As already mentioned in the article Replica of the IEC64 IEEE-488 board for the Commodore C64 and C128, I wanted to create a case to print out myself. This is what I want to do with this article. The corresponding STL files are available for download, so that anyone with a 3D printer can print out a suitable case for the board.
Such a naked circuit board may be functional and perhaps also practical, but beautiful is different. And you can't exactly call this protection. Personally, I think it's simply nicer if you have an appropriate case for a circuit board. And especially with this board this case has another advantage.
The cable that connects the IEEE-488 devices is not exactly a lightweight, let alone very flexible. These cables are rather stubborn and difficult to bend. The original Commodore IEEE-488 cable, which is included with the floppy disk drives, is the more flexible and light representative of this type of cable.
And only by the power of this massive cable it can happen that the board in the Commodore C64, or C128 can slip. Or even in the worst case it can be pulled out, and this possibly while the computer and the drive is switched on.
To minimize this, an appropriate case will help. This will fix the IEEE-488 interface card in place and prevent it from slipping out. Additionally it looks better and the board itself is protected.
For this purpose I designed a case with the help of a CAD program. The design focused more on functionality than on winning beauty prizes. In addition, one is also forced by certain specifications to adhere to certain things in the design. But I think that with this case I was able to do the balancing act between functionality and appealing design.
In any case, the first rendered picture of the case could already be seen.
The opening for the IEEE-488 connection cable is generously dimensioned. In addition, the interface for a ribbon cable is free, which I also provided reverse polarity protected by the case.
A first fast printout, here still with an unpopulated dummy board. Only to test the accuracy of fit the pin header and the DIP switch were attached.
The housing consists of two halves, which are simply plugged together and hold without screws. I have nevertheless provided two holes for a screw connection at the bottom, for example should a holding lug break later and the case itself can no longer hold together. Or also for those who want to be on the safe side.
The two case halves in the single view:
When trying to insert a populated circuit board, the socketed ICs unfortunately got a bit in my way. Because they are simply too high. But I can't make the case higher, because otherwise it can't be plugged into the expansion port of the Commodore C64 or C128 anymore.
If you take a close look at the board from the side, you will notice that there is still room for modifications.
Especially the EPROM has a lot of air between socket and component. To solve this is actually quite easy. With a small side cutter carefully cut the legs a good millimeter. The legs are long enough to avoid any contact problems. But don't cut too much, as I said, one millimeter is enough.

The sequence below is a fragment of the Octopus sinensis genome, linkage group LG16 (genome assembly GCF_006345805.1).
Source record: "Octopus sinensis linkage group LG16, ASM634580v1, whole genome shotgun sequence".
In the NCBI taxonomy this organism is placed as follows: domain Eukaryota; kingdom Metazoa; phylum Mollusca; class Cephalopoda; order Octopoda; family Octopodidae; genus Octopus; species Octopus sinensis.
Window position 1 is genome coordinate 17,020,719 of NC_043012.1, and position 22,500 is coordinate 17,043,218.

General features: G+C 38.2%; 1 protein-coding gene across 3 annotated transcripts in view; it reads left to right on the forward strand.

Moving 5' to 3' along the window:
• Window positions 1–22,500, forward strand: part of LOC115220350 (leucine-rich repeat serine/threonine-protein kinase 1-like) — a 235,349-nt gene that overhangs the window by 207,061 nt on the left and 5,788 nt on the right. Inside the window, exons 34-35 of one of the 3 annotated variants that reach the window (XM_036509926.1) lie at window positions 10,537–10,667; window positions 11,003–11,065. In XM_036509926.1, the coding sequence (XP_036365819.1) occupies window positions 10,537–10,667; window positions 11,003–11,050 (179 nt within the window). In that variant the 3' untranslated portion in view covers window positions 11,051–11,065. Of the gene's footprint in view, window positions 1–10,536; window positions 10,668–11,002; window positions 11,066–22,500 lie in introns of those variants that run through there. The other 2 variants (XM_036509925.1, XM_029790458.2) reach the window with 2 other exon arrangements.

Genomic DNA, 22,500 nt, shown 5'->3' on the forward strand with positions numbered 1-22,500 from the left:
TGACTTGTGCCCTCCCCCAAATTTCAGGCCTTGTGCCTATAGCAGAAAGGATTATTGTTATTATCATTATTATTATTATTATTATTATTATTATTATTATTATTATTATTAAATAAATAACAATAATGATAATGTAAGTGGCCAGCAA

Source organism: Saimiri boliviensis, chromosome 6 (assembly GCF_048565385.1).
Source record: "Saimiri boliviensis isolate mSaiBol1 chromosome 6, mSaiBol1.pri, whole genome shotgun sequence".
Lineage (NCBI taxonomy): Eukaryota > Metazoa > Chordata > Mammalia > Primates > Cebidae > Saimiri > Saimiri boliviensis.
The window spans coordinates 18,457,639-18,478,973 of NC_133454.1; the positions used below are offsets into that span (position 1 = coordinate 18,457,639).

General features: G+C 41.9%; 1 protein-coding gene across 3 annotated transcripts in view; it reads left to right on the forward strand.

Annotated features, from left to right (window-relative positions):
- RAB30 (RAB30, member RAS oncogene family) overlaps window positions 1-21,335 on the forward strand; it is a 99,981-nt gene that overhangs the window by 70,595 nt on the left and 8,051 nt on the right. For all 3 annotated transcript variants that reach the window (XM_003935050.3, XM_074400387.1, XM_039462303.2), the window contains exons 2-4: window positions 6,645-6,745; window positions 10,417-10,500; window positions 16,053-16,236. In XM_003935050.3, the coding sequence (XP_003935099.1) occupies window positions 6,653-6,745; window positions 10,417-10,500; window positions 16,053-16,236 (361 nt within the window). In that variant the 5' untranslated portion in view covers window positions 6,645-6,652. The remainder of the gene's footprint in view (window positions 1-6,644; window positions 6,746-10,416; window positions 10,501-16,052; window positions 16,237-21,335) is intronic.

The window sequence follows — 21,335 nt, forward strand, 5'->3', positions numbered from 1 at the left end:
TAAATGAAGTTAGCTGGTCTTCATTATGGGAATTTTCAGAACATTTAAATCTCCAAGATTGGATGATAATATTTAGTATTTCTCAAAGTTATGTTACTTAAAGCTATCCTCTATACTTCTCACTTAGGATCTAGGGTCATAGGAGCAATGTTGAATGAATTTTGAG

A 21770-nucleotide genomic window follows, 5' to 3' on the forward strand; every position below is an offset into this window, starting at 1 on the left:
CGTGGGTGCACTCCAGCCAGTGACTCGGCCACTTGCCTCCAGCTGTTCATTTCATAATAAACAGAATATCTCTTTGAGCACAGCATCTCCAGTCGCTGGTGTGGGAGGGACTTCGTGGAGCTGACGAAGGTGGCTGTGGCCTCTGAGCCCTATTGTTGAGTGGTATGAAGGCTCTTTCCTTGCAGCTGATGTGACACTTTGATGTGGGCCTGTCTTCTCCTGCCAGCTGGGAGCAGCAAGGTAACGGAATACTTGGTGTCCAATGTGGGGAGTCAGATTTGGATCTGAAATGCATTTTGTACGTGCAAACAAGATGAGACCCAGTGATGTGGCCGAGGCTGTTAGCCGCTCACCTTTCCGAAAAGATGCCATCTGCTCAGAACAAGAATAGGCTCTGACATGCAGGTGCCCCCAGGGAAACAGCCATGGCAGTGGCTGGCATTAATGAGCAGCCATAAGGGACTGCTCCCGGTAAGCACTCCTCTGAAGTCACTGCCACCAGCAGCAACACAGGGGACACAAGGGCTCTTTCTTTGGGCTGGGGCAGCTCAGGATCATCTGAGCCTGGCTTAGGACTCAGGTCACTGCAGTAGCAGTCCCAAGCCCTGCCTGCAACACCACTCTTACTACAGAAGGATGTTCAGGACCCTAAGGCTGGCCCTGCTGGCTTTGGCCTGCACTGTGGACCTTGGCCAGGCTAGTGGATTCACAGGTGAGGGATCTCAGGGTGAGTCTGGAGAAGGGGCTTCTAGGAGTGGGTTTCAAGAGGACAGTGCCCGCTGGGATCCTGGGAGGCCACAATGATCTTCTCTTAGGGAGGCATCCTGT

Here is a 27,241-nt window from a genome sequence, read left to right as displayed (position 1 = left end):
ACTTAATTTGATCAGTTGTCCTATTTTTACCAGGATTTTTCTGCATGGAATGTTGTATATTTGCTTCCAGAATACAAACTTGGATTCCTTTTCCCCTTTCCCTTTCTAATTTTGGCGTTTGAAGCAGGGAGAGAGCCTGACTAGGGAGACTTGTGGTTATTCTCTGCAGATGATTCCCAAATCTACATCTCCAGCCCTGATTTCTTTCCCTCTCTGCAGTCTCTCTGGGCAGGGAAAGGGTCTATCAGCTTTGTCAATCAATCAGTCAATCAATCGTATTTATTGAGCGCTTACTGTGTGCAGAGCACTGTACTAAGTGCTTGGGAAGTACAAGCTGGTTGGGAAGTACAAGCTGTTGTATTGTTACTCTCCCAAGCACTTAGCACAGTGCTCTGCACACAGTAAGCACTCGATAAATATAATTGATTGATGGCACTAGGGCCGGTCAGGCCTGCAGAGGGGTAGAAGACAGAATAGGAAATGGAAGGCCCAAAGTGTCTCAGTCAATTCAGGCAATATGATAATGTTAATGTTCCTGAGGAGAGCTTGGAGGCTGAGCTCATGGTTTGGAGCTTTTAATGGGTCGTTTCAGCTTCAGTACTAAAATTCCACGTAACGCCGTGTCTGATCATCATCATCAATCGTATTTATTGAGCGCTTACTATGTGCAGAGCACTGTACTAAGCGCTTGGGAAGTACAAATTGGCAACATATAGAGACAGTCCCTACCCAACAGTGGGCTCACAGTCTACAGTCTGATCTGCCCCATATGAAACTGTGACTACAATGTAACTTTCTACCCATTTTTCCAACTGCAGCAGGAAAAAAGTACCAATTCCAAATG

After the "circumcision" and the insertion of the ICs the whole thing looks better.
Now the ICs are almost sitting up. But that's quite enough. In addition, I also created some space in the top of the case by diluting the area above the EPROM a little. Cutting off the tips of all IC pins and diluting the area above the EPROM was enough to fit the board into the case without any problems.
In addition, I had added a retaining lug in the area of the IEEE-488 PCB connector, so that there was not such a big air gap in the case at this point. However, this had more aesthetic reasons, because otherwise I didn't like it that way.
The second printout wasn't long in coming.
Good one can recognize the recess over the EPROM. And on closer inspection also the additional holding lugs left and right at the wider part of the case, where the IEEE-488 cable will be connected later.
The small knob on the left side of the picture is later below the DIP switches. This is only for fixing, so that the board cannot be pushed through there, if perhaps too much force should be used. You can also see the two holes for a screw connection. The two halves of the case are clipped together and normally hold together by the small retaining lugs on the lateral guides. However, they cannot be seen very clearly on the picture.
When printing, there is actually nothing to pay special attention to. Support is not needed, at the most an apron can be printed, so that the corners do not rise during the printing. The material doesn't matter. I used PLA here, but you can also use PETG or ABS for printing.
Almost the whole thing looks like this:
It is worth using good filament. I had chosen for this expression a "cheap offer" of a well-known large mail-order company. Unfortunately you can see here quite clearly the favourable price of this filament. The first printout was made with the black NX2 PLA filament from Extrudr, which produced a much better quality. Unfortunately, the roll came to an end with the first print, so I had to fall back on the blue and inexpensive filament.
As always, the STL files can be downloaded free of charge from the download area.
Questions and suggestions can be left in the comment area. But I would also be happy about pictures of your printouts.
Translated with www.DeepL.com/Translator